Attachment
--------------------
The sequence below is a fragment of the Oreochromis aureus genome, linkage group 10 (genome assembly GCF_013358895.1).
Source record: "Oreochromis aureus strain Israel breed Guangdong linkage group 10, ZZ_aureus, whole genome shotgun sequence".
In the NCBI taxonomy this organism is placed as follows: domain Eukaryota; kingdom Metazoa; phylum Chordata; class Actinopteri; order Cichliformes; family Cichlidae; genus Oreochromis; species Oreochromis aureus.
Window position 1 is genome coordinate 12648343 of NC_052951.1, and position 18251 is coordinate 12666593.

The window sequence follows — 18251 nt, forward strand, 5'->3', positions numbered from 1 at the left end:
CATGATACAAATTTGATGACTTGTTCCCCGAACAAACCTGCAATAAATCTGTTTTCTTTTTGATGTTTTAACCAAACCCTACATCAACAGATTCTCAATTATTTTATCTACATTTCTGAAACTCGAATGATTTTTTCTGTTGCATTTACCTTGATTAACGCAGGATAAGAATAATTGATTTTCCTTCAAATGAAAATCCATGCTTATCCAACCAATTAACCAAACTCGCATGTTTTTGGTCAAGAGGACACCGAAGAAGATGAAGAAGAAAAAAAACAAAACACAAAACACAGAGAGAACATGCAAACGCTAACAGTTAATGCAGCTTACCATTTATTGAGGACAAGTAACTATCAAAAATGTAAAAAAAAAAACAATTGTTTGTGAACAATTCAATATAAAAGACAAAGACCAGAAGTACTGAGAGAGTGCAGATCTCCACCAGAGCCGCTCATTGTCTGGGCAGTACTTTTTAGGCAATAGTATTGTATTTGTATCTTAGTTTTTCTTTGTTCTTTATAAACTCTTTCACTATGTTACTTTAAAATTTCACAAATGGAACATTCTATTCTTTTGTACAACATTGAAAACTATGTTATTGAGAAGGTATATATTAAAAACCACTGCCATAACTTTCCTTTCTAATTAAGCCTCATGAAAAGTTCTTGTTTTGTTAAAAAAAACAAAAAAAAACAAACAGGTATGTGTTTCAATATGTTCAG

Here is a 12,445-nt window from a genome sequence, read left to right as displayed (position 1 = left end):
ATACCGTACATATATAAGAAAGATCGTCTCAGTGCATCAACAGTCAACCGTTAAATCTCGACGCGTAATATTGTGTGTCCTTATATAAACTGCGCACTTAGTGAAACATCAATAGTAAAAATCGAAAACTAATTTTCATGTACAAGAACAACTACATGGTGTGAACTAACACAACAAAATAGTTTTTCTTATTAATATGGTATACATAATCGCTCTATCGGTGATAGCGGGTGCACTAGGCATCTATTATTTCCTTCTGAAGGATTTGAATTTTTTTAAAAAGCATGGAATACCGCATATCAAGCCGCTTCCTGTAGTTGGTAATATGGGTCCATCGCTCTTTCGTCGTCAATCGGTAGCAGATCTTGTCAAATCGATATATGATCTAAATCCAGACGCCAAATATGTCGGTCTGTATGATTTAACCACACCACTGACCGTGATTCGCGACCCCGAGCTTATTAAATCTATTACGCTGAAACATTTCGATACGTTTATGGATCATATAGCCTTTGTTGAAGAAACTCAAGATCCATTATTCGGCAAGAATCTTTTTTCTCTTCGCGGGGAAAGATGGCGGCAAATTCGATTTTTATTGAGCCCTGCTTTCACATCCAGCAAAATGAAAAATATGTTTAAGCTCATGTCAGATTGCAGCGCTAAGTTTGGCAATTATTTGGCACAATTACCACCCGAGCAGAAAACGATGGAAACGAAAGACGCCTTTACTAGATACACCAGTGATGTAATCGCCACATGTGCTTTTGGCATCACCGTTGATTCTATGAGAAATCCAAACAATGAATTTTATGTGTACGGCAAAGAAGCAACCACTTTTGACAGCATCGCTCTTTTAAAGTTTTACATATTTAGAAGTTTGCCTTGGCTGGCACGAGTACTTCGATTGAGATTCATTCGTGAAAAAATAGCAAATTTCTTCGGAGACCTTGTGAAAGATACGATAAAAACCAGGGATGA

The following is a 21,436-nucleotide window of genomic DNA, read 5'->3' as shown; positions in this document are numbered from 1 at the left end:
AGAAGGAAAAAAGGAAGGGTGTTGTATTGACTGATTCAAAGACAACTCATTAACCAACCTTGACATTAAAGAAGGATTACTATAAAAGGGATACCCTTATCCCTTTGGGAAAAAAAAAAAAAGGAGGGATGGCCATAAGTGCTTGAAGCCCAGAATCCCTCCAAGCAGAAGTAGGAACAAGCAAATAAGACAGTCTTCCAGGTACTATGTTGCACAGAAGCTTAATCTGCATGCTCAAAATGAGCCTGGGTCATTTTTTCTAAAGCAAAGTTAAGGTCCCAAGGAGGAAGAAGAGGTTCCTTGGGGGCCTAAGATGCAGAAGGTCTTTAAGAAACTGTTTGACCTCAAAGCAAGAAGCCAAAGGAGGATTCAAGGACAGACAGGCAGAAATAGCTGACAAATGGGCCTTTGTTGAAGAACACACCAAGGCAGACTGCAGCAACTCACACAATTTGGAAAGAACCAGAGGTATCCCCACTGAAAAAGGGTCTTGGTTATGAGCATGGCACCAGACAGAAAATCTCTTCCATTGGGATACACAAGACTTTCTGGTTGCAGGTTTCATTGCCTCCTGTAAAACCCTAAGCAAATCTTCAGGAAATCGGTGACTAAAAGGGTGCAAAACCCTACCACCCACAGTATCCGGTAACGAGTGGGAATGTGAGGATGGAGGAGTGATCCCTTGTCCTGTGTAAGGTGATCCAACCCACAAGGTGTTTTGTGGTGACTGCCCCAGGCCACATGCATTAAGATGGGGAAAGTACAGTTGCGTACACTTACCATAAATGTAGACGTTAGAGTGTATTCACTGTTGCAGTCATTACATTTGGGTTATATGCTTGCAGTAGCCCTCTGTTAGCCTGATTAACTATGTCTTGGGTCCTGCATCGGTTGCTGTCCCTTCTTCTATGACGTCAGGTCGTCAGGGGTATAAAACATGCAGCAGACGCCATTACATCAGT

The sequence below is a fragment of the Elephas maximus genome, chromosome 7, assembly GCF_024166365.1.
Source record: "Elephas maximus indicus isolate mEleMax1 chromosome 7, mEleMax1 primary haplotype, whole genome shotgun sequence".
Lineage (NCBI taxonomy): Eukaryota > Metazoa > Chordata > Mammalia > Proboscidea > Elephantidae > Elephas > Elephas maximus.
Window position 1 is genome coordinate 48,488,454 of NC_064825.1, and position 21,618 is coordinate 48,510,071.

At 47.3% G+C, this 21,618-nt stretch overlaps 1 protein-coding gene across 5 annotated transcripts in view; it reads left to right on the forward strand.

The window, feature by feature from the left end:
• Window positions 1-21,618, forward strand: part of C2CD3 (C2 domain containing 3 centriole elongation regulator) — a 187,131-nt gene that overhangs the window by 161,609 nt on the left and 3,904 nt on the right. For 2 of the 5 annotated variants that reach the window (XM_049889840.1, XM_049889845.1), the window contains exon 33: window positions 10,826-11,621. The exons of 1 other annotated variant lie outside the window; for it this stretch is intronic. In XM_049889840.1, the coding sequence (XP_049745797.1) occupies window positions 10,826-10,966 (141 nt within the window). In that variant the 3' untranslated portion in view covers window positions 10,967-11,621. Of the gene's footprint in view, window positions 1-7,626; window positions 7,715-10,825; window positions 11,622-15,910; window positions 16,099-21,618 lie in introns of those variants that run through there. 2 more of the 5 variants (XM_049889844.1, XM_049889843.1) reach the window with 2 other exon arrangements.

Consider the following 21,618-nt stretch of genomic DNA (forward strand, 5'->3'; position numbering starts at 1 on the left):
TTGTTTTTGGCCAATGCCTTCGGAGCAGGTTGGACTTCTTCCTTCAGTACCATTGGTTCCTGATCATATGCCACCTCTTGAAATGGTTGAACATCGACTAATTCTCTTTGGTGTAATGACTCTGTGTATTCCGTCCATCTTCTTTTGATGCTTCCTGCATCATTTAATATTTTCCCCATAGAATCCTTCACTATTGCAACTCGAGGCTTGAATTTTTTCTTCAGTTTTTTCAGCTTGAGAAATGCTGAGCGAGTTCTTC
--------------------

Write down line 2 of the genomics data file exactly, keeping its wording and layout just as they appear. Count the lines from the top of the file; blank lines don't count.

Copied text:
Source record: "Oreochromis aureus strain Israel breed Guangdong linkage group 10, ZZ_aureus, whole genome shotgun sequence".